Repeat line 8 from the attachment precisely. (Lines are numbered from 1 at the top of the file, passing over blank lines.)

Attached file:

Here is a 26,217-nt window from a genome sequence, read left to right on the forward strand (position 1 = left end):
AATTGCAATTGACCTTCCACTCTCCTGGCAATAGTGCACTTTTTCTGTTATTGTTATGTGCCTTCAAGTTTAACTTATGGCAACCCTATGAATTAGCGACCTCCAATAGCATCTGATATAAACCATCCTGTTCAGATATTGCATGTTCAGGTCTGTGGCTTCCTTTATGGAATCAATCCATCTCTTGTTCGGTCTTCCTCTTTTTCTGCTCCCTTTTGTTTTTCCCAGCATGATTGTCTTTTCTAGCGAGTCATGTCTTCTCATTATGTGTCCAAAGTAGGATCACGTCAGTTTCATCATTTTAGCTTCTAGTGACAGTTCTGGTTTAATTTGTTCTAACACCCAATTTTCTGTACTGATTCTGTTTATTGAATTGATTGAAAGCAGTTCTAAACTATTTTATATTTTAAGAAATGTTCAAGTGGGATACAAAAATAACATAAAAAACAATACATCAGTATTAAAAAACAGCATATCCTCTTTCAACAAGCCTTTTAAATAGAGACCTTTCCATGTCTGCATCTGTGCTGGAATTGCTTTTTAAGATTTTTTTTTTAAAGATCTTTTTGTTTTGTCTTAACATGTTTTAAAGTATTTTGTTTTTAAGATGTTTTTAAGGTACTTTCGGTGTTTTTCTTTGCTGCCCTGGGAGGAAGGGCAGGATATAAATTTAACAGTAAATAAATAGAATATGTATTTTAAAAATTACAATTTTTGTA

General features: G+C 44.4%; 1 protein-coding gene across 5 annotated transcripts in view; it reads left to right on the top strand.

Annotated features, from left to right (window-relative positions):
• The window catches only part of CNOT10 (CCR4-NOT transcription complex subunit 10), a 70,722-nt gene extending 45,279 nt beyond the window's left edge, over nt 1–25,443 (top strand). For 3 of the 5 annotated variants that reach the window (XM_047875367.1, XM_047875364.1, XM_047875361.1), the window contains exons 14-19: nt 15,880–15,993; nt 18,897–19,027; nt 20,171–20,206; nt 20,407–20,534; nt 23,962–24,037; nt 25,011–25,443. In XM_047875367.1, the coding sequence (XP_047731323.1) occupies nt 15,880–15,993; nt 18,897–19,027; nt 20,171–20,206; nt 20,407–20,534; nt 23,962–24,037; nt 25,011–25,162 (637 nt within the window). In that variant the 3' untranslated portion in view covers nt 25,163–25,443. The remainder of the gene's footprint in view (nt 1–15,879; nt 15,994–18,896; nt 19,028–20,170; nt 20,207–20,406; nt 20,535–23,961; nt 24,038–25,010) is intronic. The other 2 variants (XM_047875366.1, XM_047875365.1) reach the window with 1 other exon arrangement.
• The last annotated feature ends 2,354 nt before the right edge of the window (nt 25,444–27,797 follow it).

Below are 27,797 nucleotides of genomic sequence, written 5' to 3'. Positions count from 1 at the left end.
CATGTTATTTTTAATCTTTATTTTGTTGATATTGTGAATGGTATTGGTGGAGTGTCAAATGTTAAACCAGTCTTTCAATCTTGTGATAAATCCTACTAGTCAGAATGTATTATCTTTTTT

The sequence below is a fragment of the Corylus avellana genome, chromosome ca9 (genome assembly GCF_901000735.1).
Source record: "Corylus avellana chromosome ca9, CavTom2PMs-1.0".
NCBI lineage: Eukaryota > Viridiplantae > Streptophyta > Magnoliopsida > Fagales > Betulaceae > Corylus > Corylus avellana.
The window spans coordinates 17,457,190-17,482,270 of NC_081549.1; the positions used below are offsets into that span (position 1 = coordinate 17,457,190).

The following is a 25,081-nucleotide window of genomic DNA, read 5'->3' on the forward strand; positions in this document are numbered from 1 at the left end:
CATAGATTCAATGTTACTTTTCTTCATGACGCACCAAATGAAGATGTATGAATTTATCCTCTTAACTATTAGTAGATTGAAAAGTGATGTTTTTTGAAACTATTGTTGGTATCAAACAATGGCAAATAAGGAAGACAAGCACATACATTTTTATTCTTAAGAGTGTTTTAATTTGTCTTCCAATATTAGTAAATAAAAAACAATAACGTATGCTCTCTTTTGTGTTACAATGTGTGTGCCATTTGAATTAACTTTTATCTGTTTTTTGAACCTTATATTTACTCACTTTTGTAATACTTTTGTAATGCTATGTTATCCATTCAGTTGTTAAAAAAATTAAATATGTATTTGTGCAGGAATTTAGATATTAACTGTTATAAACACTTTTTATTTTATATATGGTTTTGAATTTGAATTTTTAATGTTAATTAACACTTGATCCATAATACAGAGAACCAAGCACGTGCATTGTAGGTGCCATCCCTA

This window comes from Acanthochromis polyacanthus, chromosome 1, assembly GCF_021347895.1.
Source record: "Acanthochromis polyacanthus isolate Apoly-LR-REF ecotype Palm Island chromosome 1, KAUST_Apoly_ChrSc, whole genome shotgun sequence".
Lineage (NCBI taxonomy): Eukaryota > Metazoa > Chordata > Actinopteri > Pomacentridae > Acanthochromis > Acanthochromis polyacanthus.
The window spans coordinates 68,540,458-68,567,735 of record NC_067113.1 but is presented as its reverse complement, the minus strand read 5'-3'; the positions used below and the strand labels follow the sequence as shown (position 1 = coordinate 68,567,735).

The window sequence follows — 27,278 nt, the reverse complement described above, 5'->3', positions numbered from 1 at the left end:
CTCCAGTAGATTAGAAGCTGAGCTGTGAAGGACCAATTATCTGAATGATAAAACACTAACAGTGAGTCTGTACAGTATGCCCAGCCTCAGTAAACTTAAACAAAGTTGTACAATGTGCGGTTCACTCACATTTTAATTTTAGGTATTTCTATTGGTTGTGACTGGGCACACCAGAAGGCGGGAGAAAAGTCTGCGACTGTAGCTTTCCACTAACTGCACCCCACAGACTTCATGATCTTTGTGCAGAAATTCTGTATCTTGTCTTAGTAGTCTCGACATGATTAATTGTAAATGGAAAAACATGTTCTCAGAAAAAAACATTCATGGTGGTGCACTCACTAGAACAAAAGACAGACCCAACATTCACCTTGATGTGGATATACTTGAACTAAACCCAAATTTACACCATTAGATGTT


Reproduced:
CATGTTATTTTTAATCTTTATTTTGTTGATATTGTGAATGGTATTGGTGGAGTGTCAAATGTTAAACCAGTCTTTCAATCTTGTGATAAATCCTACTAGTCAGAATGTATTATCTTTTTT